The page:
“Book trailers allow publishers to capture the spirit of a book or an author and really draw the reader in.” Ruth Chamblee, VP of Marketing at National Geographic
Hollywood, CA (PRWEB) April 27, 2011
Can’t tell a book by its cover? Try looking at the book’s trailer.
Increasingly, authors and publishers are producing book trailers that preview their novels, biographies, how-to guides, and work in all other genres.
“In a few years,” predicts Murray Suid, cofounder of the International Movie Trailer Festival (IMTF ) “the majority of books listed on sites like Amazon and Barnes & Noble will be accompanied by these short videos. Book trailers go way beyond book covers in reaching out to readers.”
IMTF is the only online festival devoted entirely to showcasing trailers made by independent filmmakers. While its first contest focused on fiction and documentary trailers, this year IMTF added trailers for web series and books. The best entries in each category compete for the $5,000 Grand Prize chosen by a jury of industry professionals.
Like movie trailers (also known as previews), book trailers employ every trick in the moviemakers’ arsenal: dramatic scenes, voice over dialogue, sound effects, eye-catching graphics, and—of course—music. Some of them use actors to bring key scenes to life. Others star the authors themselves.
The result can be powerful. As Ruth Chamblee, VP of Marketing at National Geographic Books explains, “Book trailers allow publishers to capture the spirit of a book or an author and really draw the reader in.”
A quick online search reveals that book trailers are gaining popularity in the world of major publishing and self-publishing. In fact, the phenomenon can be seen as a way of leveling the playing field. While very few self-publishers can afford to advertise in The New York Times Book Review section, anyone with a camera—even a smartphone—can produce an effective book trailer and post it on YouTube or as part of their online bookstore page. And the trend is likely to increase as more and more books are published on devices such as the Kindle and the Nook.
But the phenomenon is not just a matter of marketing. According to Suid, “Book trailers can be as entertaining and artful as any other type of movie. That’s why festivals like ours are beginning to acknowledge and honor the form.”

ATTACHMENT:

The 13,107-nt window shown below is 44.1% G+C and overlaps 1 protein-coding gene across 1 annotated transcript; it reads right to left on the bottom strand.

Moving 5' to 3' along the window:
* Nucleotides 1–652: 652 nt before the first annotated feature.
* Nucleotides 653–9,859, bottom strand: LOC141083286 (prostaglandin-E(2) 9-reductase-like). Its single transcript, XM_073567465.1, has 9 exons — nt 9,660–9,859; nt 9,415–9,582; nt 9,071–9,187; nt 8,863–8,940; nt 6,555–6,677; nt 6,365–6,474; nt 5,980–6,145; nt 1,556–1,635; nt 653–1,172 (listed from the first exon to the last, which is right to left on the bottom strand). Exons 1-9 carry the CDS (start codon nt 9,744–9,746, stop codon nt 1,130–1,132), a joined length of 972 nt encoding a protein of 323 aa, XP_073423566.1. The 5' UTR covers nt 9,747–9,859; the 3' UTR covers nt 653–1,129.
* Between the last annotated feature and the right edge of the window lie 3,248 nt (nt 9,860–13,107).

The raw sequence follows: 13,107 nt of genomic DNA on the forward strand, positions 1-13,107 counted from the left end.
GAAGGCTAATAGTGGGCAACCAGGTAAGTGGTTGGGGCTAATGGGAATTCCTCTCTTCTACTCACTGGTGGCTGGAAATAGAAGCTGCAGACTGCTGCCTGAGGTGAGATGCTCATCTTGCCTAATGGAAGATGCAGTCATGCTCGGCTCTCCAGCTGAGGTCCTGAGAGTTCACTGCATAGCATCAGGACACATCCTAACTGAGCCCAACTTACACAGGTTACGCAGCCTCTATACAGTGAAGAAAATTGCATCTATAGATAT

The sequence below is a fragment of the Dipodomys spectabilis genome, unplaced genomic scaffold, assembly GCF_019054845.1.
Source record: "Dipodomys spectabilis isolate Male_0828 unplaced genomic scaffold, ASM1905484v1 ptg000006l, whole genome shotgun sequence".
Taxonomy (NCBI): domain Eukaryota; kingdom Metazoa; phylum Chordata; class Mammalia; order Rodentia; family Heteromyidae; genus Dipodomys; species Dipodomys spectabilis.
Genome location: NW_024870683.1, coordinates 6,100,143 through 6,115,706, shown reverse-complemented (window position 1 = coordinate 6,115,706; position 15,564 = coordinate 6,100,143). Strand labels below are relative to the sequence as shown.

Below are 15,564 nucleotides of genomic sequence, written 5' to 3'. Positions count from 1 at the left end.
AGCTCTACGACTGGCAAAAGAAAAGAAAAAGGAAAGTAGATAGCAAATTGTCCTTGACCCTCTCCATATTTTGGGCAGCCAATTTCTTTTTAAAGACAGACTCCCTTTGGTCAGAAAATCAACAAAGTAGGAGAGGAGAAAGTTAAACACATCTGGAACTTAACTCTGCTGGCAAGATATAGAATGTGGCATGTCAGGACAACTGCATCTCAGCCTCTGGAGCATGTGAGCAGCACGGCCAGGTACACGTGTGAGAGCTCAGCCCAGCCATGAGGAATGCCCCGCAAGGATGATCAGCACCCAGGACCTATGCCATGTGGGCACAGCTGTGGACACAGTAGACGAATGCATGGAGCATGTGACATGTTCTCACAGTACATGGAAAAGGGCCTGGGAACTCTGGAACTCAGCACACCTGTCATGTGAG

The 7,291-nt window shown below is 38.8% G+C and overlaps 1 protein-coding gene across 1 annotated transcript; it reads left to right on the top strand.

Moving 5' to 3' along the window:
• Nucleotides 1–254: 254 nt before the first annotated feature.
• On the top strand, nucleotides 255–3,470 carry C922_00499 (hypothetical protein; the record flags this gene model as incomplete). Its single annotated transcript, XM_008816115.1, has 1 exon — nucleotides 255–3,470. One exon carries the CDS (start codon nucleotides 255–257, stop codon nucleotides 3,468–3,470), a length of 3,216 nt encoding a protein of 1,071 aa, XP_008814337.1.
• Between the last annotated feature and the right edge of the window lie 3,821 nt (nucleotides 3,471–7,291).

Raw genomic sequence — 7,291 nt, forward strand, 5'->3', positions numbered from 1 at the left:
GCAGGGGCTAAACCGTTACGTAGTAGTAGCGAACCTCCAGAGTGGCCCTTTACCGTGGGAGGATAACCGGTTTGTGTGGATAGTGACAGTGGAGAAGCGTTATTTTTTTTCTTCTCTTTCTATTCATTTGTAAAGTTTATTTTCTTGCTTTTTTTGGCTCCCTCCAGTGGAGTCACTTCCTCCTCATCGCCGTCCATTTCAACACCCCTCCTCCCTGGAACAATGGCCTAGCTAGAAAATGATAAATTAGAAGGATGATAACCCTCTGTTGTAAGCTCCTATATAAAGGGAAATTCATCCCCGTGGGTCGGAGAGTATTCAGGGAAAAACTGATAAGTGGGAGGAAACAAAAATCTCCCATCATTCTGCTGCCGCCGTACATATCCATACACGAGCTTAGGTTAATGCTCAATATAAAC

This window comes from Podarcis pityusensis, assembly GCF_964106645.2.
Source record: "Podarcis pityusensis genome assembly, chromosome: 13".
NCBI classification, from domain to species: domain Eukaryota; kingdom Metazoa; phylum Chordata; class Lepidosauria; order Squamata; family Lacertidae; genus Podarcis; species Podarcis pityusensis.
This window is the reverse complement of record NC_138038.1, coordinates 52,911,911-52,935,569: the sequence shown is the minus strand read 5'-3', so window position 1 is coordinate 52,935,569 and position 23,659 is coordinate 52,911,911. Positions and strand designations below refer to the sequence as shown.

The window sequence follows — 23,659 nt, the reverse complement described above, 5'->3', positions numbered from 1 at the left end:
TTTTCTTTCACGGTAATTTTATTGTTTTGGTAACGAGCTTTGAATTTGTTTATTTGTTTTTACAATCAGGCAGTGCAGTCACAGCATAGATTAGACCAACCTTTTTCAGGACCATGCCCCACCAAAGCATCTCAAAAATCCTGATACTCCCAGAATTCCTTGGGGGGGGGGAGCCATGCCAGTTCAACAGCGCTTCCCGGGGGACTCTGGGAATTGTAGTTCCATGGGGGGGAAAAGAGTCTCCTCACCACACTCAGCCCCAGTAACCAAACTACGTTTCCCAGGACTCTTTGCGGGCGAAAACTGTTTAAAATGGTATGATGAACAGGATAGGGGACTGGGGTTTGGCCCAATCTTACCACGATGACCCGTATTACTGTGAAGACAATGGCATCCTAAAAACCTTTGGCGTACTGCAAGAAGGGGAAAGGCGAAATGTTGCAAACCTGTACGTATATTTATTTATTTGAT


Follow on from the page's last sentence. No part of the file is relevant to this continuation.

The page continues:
The trick is getting across a lot of information and drama in a minute or two. John Francis, featured in a trailer for his latest book THE RAGGED EDGE OF SILENCE (National Geographic), advises other authors: “Keep it simple. The trailer for my book juxtaposes a few noisy places with a quiet room in which I say nothing. The contrast visually captures the ragged edge of silence.”
Although THE RAGGED EDGE OF SILENCE trailer was made by a major publisher, it relied more on imagination than a big budget. For example, creative lighting turned a dark, empty parking garage into a mysterious inner sanctum.
Unlike movie trailers, which have been around for nearly a century, book trailers are still a relatively new phenomenon. “For this reason,” says Suid, “our Festival not only honors book trailers but also offers practical tips to authors and moviemakers who are exploring the form for the first time.”
Begun in 2010, the International Movie Trailer Festival has received entries from 22 countries. The Festival’s popularity can be explained in part because the trailers are exhibited online 24/7, meaning that fans and possible allies can see the work on demand. But another attraction for moviemakers is that the Festival has formed an alliance with an innovative movie distributor able to arrange theatrical releases for indie movies.
And how does that relate to book trailers? Ask John Francis, whose first book—PLANETWALKER—was optioned by a major Hollywood director Tom Shadyac.
ABOUT THE COMPETITION: IMTF’s current contest ends May 31, 2011. The entry form is online at http://www.internationalmovietrailerfestival.com/imtf/index.php/entry-form/ For more information about the International Movie Trailer Festival visit our site or email us at info(at)imtf(dot)biz. Tel. 310-435-5052.